Abdominal CT: peptic ulcer disease

Recognising peptic ulcer disease

A peptic ulcer is a sore in the inner lining of the stomach or duodenum usually caused by inflammation or infection. Patients with peptic ulcer disease often present with epigastric or upper abdominal pain.

Major risk factors include:

  • Frequent use of nonsteroidal anti-inflammatory drugs (NSAIDs)
  • Helicobacter pylori (H. pylori) infection
  • Regular consumption of alcohol
  • Smoking

The most common locations for ulcers to form are in the stomach or duodenum.

A peptic ulcer can affect every layer of the digestive tract forming a hole (i.e., perforation) which allows the gastric or enteric contents to leak into the abdominal cavity. This results in severe abdominal pain, leukocytosis, and peritonitis on physical examination

Key findings

CT is excellent for making the diagnosis of a perforated ulcer and can help guide treatment. However, the ulcer crater itself can be difficult to directly see on CT. Often you are looking for secondary signs of inflammation:

  • Mucosal hyperenhancement
  • Thickening and swelling of the bowel wall
  • Surrounding stranding


There is an impressive thickening of the gastric antrum and pylorus with relatively low attenuation of the wall, indicating oedema. You can compare this to the thin wall of the gastric body.

CT abdomen peptic ulcer disease 1

Based on the concern for ulcers after viewing this patient’s CT, the patient underwent an endoscopy to look at the upper GI tract where several gastric ulcers were identified. Below, the ulcers are the white-looking areas that contrast the normal, smooth, pink mucosal lining of the stomach.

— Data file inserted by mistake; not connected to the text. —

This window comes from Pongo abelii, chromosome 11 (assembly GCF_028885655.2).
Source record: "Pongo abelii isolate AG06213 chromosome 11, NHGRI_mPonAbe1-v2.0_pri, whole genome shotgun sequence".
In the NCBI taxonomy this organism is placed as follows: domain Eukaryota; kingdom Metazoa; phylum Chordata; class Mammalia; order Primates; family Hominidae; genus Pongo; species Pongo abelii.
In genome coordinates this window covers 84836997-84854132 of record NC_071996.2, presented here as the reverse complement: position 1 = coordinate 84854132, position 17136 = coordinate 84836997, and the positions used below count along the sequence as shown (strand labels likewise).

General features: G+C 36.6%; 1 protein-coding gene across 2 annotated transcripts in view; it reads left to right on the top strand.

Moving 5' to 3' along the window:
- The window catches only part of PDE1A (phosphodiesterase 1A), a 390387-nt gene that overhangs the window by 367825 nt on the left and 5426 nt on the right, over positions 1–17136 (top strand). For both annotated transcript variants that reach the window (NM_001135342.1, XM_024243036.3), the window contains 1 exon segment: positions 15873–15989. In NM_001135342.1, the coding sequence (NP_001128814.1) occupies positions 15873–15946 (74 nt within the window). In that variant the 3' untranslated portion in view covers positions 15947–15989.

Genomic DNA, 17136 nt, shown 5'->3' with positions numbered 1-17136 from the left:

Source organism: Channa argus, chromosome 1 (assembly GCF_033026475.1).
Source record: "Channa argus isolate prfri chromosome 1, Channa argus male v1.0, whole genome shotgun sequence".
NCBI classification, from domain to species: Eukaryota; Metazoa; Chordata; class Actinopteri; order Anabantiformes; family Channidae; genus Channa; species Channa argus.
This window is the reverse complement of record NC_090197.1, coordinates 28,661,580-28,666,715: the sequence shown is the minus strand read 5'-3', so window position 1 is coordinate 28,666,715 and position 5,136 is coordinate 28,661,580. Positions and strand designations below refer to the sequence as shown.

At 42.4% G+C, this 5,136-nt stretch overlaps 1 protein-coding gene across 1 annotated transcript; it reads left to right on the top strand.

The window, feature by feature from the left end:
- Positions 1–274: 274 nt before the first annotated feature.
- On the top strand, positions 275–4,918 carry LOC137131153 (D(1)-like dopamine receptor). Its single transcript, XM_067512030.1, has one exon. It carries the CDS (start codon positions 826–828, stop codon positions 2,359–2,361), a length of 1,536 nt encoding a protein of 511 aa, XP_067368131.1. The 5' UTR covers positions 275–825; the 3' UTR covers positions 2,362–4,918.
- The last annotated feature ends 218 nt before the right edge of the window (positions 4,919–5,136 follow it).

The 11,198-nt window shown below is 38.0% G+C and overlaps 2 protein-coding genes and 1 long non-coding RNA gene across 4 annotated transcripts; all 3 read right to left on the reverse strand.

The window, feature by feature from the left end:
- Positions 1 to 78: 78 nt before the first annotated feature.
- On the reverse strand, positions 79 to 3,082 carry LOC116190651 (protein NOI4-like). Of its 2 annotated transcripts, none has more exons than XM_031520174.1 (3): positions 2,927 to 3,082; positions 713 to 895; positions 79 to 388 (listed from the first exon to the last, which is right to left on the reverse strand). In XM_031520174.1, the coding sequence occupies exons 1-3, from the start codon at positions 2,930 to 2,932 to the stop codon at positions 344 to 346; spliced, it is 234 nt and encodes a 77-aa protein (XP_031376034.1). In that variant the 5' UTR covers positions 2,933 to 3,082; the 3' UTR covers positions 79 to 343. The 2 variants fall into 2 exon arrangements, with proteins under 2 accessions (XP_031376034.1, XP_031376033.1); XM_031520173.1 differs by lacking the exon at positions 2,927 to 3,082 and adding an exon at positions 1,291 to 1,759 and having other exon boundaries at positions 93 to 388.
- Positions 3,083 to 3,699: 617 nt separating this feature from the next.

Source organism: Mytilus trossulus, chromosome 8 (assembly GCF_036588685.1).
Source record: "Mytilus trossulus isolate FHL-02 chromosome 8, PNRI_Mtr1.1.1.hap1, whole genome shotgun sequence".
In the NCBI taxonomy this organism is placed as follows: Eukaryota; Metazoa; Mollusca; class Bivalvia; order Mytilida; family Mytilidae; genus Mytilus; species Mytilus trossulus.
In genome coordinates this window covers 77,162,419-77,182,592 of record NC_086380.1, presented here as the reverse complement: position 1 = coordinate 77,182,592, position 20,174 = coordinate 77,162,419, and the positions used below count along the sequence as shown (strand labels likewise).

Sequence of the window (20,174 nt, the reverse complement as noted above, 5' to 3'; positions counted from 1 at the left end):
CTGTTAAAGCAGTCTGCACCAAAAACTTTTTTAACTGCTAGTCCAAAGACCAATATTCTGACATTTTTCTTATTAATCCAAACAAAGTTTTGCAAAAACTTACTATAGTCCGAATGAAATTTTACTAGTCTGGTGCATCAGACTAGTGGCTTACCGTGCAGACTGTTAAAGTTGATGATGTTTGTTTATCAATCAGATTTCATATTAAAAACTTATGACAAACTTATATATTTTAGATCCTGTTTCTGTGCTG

CT abdomen peptic ulcer disease 2

Clinical Case 1

Scroll through these images from a patient to take a look at an ulcer using a PACS viewer

  • Ulcers can form deeper craters that are at risk for perforation. In this example, you can see an ulcer crater arising from the duodenal bulb.
  • To find the ulcer, follow the upper GI tract to the bulb.
  • Notice the mushroom-like shape and how the surrounding fat and soft tissues have stranding and look inflamed

Because this ulcer has not perforated, it will most likely be managed medically, although the patient should be carefully followed clinically as the ulcer is certainly at risk for perforation.

This is an edited excerpt from the Medmastery course Abdominal CT Pathologies by Michael P. Hartung, MD. Acknowledgement and attribution to Medmastery for providing course transcripts


Radiology Library: Abdominal CT: Imaging important abdominal structures

Abdominal CT interpretation


Assistant Professor of Abdominal Imaging and Intervention at the University of Wisconsin Madison School of Medicine and Public Health. Interests include resident and medical student education, incorporating the latest technology for teaching radiology. I am also active as a volunteer teleradiologist for hospitals in Peru and Kenya. | Medmastery | Radiopaedia | Website | Twitter | LinkedIn | Scopus 

BA MA (Oxon) MBChB (Edin) FACEM FFSEM. Emergency physician, Sir Charles Gairdner Hospital.  Passion for rugby; medical history; medical education; and asynchronous learning #FOAMed evangelist. Co-founder and CTO of Life in the Fast lane | Eponyms | Books | Twitter |

Leave a Reply

This site uses Akismet to reduce spam. Learn how your comment data is processed.